And then I sat up and I tried to -- he said, "We've got to get out of here" or something like that. And I sat up and we tried to move.

And I said, "Oh my gosh, my foot. There's something wrong with my foot." And he lifted up my leg, and we just lost it and just started screaming bloody murder. It was really bad.

COOPER (on camera): What did you do then? When you realized what had happened to your foot?

HASLET-DAVIS: I just went into survival mode. I went into "I've got to do something about this. I can't lose my foot."

COOPER (voice-over): She couldn't lose her foot because Adrianne is a dance instructor. It's her passion. Her life. And even as she was wheeled into the operating room, Adrianne remained optimistic. When she woke, she remembers feeling her toes.

(on camera): When did you realize you didn't have a foot?

HASLET-DAVIS: I was -- I woke up and my parents were there. And I hugged them and kissed them and I said, "Mom, can you help me? I feel like my foot is falling asleep, because it feels like my ankle is -- is falling off of the pillow and my foot is half on." And I realize now that that was phantom pain, because she looked at me and said, "Adrianne, you don't have a foot. Your foot is gone." And I just lost it. It was really hard to hear.

COOPER: You're determined to dance again.

HASLET-DAVIS: I am.

COOPER: Dancing is really important to you? HASLET-DAVIS: It is so important to me. It's my life.

COOPER: You're incredibly optimistic.

HASLET-DAVIS: I try to stay on the positive side. I can either stay in bed and cry and be really upset. And I do have moments of that. But -- or I can say I'm going to, you know, run the marathon next year and conquer and be good.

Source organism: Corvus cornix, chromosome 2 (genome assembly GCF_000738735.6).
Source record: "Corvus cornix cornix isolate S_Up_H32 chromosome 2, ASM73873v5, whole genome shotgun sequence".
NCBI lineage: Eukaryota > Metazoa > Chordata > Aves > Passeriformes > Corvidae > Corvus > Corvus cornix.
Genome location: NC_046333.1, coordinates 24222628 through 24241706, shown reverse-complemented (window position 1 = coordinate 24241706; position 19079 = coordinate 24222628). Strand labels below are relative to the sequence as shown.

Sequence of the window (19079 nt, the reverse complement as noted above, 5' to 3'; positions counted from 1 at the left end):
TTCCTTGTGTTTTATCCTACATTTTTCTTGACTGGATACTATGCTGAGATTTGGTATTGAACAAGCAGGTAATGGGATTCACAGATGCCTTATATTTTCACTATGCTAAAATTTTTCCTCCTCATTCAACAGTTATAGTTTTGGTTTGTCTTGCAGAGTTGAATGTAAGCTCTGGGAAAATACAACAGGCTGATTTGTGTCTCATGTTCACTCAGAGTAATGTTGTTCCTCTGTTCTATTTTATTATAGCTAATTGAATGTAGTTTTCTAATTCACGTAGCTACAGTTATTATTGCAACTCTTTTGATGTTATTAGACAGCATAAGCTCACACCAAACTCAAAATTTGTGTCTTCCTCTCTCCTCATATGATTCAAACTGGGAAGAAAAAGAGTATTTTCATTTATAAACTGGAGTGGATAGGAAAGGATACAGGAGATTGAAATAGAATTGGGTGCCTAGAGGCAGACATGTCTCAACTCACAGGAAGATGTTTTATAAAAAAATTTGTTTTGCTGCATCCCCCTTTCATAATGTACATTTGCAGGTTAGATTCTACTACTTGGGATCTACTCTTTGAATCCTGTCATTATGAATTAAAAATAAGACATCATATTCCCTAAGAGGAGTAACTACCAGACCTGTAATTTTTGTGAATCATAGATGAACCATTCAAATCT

I would never let one of my students come in and say, "Oh well, I can't do this anymore because I hurt my arm or I lost my leg" or if they came in with a prosthetic, I would say, "I'll teach you. That's fine. We're going to make that work." And I would be (UNINTELLIGIBLE) if I didn't spend that time with them.

COOPER: And you want to run the race next year?

HASLET-DAVIS: I do. I can't believe I said that.

I'm only 32. I don't want this to be the end. So whether it's running the marathon or walking the marathon or crawling the marathon and being the last one across, I'm OK with that. I didn't say I'd win it. But I am defiant. I want to -- I want to come out stronger.

COOPER: Stronger. Boston stronger. Just like the city where first pitch signals a new start, like the city that's rebuilding, rebounding, like the city that terror couldn't stop.

UNIDENTIFIED MALE: We are one Boston. No adversity. No challenge. Nothing can tear down the resilience in the heart of a city and its people.

(COMMERCIAL BREAK)

COOPER: Today, Boston is back in business. And Adrianne, the dancer we introduced you to, is getting better. I plan to keep in touch with her during her recovery. She'll have some challenges ahead, no doubt about it. Not the least of which, making good on her promise to teach me how to dance.

I'm Anderson Cooper.